(ANTIMEDIA) — Almost two months after sexual harassment allegations began rocking Hollywood, beloved actor Tom Hanks has broken his silence about the ongoing crisis. Hanks spoke about Hollywood’s institutional problem with sexual exploitation during a roundtable discussion with the Hollywood Reporter that also included James Franco, John Boyega, Gary Oldman, Sam Rockwell and Willem Dafoe. It will air in full at the end of January.
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Hanks, who has served an executive producer on many projects, spoke first on the many positive experiences that unfold in the film industry.
“There’s a lot of reasons people do this for a living,” he said. “Making a movie is a life experience that can create an awful lot of joy. You can meet the person you fall in love with, you can laugh your heads off, you can make the best friend you’ve ever had, you can work with one of your heroes. That’s the good stuff that can happen on a movie.”
He went on to acknowledge the darker side of Hollywood.
“The bad stuff can happen on a movie as well,” he said. “There’s some people that go into this business because they got off on having power.”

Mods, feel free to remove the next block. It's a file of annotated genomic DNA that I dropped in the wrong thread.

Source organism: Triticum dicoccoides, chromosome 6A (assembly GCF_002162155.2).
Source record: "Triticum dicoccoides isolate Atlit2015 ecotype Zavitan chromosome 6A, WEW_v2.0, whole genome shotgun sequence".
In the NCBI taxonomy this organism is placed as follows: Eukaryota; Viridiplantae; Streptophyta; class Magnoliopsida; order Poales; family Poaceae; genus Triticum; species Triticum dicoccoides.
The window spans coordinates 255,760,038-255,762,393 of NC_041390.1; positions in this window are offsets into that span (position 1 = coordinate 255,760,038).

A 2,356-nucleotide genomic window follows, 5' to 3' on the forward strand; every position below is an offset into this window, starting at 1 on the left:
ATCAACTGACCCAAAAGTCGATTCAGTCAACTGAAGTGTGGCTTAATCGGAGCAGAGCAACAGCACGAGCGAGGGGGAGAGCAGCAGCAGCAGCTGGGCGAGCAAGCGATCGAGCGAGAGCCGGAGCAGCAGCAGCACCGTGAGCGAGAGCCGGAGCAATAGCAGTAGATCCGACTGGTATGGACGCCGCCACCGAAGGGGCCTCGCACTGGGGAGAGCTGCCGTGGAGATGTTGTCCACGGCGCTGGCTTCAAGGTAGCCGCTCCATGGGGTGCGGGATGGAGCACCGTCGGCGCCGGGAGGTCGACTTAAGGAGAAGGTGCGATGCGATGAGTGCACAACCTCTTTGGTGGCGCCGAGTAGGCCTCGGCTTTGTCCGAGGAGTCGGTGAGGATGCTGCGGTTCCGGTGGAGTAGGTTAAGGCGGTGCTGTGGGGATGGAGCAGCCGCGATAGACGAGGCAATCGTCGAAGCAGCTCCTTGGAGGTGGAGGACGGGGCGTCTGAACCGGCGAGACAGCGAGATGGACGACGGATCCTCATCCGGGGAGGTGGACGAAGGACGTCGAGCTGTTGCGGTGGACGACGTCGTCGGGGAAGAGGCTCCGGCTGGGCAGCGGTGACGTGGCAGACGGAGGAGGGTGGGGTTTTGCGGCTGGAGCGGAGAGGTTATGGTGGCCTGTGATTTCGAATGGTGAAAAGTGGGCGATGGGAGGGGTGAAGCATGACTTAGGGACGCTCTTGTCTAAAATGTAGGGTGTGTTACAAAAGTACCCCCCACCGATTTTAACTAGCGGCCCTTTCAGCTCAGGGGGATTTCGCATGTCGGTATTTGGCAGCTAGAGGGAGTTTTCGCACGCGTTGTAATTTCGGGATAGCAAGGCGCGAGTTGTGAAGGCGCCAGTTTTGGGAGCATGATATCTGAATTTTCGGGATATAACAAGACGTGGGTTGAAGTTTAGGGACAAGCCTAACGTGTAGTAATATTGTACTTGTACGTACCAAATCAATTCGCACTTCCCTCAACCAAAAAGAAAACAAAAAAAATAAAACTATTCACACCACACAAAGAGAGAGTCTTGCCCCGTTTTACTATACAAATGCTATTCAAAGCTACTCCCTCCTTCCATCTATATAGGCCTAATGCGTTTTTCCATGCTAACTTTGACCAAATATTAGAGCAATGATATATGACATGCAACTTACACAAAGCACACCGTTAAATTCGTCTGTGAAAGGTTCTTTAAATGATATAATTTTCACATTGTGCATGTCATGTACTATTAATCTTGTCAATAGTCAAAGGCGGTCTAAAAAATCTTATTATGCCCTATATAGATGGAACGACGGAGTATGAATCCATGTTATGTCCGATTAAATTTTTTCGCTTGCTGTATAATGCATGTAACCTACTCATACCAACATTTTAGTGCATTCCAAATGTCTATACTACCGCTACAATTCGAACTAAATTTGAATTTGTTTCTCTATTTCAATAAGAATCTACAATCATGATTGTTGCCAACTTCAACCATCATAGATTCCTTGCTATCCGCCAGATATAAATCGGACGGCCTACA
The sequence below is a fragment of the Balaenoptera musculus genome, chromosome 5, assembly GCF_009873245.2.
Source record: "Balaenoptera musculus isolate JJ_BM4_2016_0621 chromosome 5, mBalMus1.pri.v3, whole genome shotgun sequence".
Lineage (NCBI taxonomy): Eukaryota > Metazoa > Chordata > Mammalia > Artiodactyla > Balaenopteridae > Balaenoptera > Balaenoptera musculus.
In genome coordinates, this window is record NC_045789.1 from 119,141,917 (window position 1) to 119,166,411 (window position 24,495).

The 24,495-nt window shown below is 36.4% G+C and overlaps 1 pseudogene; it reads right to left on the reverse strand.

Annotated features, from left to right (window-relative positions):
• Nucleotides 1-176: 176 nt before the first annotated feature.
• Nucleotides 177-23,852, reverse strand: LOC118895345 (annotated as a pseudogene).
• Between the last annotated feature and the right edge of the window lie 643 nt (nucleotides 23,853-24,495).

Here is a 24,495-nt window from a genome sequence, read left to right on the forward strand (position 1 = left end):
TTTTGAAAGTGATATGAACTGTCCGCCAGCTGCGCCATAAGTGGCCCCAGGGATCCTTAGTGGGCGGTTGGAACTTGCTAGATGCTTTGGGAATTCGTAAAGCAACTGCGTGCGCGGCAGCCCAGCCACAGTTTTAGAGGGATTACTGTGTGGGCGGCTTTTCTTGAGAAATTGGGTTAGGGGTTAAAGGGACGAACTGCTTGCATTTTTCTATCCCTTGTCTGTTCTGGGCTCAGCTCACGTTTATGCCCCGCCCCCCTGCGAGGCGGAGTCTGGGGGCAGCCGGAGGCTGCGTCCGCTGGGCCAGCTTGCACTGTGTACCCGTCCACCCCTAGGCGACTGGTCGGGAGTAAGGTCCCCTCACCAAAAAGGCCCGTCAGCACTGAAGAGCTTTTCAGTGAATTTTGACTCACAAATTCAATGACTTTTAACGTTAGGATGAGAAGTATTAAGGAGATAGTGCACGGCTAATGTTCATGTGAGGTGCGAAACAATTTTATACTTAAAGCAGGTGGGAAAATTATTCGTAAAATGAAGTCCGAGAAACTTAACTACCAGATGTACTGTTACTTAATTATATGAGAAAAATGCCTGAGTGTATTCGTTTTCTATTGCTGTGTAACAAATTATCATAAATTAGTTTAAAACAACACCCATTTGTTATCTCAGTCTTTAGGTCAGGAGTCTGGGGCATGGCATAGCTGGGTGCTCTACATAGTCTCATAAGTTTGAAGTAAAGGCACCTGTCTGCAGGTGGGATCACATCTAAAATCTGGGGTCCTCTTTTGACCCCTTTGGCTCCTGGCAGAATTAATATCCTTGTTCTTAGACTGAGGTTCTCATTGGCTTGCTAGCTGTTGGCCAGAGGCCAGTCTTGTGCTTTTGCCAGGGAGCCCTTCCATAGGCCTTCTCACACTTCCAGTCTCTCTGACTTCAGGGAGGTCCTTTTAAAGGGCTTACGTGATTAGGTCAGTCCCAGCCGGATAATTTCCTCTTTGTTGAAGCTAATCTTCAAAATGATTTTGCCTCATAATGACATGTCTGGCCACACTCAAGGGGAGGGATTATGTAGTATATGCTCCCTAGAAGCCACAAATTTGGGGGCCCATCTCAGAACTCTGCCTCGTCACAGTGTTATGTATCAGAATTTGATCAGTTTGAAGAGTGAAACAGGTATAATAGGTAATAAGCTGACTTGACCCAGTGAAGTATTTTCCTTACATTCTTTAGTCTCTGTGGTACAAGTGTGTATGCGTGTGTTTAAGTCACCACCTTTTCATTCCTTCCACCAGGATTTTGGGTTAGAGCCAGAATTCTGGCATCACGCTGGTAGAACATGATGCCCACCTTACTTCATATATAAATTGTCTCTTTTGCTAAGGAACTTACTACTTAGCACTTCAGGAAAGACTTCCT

Recounting a particular incident without sharing specifics, he stressed the need to hold potential predators accountable.
“We produced a project in which someone said, ‘There’s an element of harassment that’s going on here,’” he said. “And as soon as we heard, you’ve got to jump right in. You talk to everyone, the guilds and you find out what happened.“
Hanks also addressed the industry’s atmosphere and culture, where would-be harassers feel exempt from society’s normal ethical standards.
“There can be that type of predatory aspect on a set because you think, ‘Well, we’re in the circus and we’re on the road, so therefore, do the rules really apply? They don’t really apply,‘” he said.
“There’s the other aspect of it is that, ‘Come try to get this job from me. You want me to give you a job? Come on. Come. Come prove to me that you want this job.’ That’s a sin, and that’s against the law and that is a degree of harassment and predatory behavior that goes against an assumed code of ethics.”
Speaking about that code of ethics, Hanks suggested that beyond an “assumed” code of ethics, these standards should also be explicit.
“I think eventually, I think everybody who has an office or a production office above the coffee maker or the copy machine is going to have a code of ethics in behavior: If you don’t follow these, you will not work here. And that’s not necessarily going to be a bad thing.”
He also expressed hope for change:
“Somebody said, I don’t know who it was, said, ‘Is it too late to change things?’ No, it’s never too late to change things. It’s never too late to learn new behaviors. And that’s the responsibility of anybody who wants to obey a code of professional ethics.”